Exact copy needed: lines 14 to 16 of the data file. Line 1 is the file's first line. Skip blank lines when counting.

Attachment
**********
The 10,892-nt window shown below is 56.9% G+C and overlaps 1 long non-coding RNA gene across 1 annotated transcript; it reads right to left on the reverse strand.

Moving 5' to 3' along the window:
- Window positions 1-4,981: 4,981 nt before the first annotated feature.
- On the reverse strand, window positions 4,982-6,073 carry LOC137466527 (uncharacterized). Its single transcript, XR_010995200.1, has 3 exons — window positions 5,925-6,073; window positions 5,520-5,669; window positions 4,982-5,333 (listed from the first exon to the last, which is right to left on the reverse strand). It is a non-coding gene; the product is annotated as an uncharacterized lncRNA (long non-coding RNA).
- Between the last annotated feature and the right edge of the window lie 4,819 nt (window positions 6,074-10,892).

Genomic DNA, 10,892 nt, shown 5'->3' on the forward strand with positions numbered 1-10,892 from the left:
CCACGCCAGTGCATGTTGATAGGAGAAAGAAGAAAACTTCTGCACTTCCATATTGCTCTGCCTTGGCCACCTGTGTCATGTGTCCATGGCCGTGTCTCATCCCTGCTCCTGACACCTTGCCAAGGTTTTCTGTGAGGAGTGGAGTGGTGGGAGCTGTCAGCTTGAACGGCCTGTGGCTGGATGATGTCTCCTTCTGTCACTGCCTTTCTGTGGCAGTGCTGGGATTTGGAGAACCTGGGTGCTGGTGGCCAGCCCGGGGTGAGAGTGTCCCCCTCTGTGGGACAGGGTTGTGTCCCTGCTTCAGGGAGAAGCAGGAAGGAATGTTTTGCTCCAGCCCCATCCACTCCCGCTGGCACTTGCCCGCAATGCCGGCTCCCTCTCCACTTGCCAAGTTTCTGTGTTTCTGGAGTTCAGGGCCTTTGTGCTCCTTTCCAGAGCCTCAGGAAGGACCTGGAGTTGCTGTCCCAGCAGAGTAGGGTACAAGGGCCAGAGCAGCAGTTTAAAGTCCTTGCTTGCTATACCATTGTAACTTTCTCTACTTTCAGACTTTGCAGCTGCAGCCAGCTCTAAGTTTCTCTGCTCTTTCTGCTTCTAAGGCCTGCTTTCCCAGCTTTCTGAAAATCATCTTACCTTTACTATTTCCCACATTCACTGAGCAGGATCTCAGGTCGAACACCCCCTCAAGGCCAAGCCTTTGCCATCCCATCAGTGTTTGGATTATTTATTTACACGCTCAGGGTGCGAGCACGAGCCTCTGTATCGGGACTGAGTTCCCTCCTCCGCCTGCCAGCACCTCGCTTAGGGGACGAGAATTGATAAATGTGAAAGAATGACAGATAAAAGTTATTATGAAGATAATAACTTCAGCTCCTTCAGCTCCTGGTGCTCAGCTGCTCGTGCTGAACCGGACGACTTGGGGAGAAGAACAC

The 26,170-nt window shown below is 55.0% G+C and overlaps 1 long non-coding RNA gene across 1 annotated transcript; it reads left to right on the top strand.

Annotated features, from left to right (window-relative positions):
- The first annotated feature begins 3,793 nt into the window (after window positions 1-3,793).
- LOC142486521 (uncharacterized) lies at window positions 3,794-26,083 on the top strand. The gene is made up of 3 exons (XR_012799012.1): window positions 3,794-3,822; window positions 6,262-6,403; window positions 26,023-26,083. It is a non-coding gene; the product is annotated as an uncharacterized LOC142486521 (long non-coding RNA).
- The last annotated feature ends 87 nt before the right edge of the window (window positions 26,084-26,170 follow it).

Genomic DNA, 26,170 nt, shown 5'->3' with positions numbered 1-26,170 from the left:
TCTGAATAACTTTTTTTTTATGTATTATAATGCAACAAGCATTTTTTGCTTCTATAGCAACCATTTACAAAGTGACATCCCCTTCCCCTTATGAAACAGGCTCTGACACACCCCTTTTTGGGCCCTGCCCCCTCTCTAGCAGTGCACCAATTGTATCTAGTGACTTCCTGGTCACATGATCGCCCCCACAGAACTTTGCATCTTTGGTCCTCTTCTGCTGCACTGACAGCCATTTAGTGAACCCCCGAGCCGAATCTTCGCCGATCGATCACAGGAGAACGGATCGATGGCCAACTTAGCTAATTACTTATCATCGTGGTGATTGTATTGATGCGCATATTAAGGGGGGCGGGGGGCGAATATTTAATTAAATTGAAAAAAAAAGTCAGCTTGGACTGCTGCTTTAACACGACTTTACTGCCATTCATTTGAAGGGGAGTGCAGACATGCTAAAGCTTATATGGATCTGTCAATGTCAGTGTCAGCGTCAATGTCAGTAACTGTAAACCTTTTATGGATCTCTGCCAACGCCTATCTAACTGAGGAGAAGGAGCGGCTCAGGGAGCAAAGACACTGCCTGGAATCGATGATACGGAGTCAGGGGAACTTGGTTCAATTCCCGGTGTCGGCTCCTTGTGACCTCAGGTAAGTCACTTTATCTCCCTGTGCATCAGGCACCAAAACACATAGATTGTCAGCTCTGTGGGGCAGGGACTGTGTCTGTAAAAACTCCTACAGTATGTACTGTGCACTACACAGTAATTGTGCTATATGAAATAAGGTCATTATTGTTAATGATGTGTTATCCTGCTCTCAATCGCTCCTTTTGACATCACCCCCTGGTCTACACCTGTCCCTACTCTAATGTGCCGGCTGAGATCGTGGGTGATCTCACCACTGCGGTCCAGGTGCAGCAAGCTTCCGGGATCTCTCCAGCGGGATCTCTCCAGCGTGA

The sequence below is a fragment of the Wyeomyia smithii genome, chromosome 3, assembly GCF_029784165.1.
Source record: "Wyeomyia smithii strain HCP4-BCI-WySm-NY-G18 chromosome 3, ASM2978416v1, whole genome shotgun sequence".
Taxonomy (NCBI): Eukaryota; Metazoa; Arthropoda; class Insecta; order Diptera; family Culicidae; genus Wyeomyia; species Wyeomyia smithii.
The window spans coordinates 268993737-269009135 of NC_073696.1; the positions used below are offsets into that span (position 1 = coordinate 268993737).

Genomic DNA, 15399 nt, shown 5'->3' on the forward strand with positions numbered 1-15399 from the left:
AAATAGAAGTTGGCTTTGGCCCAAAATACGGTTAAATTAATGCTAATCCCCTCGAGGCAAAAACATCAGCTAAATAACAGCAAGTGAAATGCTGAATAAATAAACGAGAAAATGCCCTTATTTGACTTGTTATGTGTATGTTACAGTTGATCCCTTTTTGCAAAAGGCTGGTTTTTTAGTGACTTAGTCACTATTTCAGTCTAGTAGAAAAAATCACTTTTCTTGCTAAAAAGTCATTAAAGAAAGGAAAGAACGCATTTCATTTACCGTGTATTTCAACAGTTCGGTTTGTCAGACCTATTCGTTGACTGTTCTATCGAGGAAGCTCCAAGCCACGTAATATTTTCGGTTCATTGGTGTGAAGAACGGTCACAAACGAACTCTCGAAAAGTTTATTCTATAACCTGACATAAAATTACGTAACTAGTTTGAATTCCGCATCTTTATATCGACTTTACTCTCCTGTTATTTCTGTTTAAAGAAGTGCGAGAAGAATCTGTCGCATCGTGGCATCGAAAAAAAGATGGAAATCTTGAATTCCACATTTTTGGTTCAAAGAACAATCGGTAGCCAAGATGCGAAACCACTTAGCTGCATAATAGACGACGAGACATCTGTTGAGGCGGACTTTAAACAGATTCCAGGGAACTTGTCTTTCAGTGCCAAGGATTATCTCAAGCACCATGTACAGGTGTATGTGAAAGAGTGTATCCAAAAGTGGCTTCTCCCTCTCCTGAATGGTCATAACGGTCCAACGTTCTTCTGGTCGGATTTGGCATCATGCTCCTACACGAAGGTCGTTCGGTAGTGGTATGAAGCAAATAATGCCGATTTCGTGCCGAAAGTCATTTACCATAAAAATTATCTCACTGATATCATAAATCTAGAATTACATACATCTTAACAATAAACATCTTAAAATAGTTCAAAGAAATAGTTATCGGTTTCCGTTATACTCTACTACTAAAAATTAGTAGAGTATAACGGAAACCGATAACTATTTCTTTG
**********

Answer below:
TCTGAATAACTTTTTTTTTATGTATTATAATGCAACAAGCATTTTTTGCTTCTATAGCAACCATTTACAAAGTGACATCCCCTTCCCCTTATGAAACAGGCTCTGACACACCCCTTTTTGGGCCCTGCCCCCTCTCTAGCAGTGCACCAATTGTATCTAGTGACTTCCTGGTCACATGATCGCCCCCACAGAACTTTGCATCTTTGGTCCTCTTCTGCTGCACTGACAGCCATTTAGTGAACCCCCGAGCCGAATCTTCGCCGATCGATCACAGGAGAACGGATCGATGGCCAACTTAGCTAATTACTTATCATCGTGGTGATTGTATTGATGCGCATATTAAGGGGGGCGGGGGGCGAATATTTAATTAAATTGAAAAAAAAAGTCAGCTTGGACTGCTGCTTTAACACGACTTTACTGCCATTCATTTGAAGGGGAGTGCAGACATGCTAAAGCTTATATGGATCTGTCAATGTCAGTGTCAGCGTCAATGTCAGTAACTGTAAACCTTTTATGGATCTCTGCCAACGCCTATCTAACTGAGGAGAAGGAGCGGCTCAGGGAGCAAAGACACTGCCTGGAATCGATGATACGGAGTCAGGGGAACTTGGTTCAATTCCCGGTGTCGGCTCCTTGTGACCTCAGGTAAGTCACTTTATCTCCCTGTGCATCAGGCACCAAAACACATAGATTGTCAGCTCTGTGGGGCAGGGACTGTGTCTGTAAAAACTCCTACAGTATGTACTGTGCACTACACAGTAATTGTGCTATATGAAATAAGGTCATTATTGTTAATGATGTGTTATCCTGCTCTCAATCGCTCCTTTTGACATCACCCCCTGGTCTACACCTGTCCCTACTCTAATGTGCCGGCTGAGATCGTGGGTGATCTCACCACTGCGGTCCAGGTGCAGCAAGCTTCCGGGATCTCTCCAGCGGGATCTCTCCAGCGTGA

The sequence below is a fragment of the Wyeomyia smithii genome, chromosome 3, assembly GCF_029784165.1.
Source record: "Wyeomyia smithii strain HCP4-BCI-WySm-NY-G18 chromosome 3, ASM2978416v1, whole genome shotgun sequence".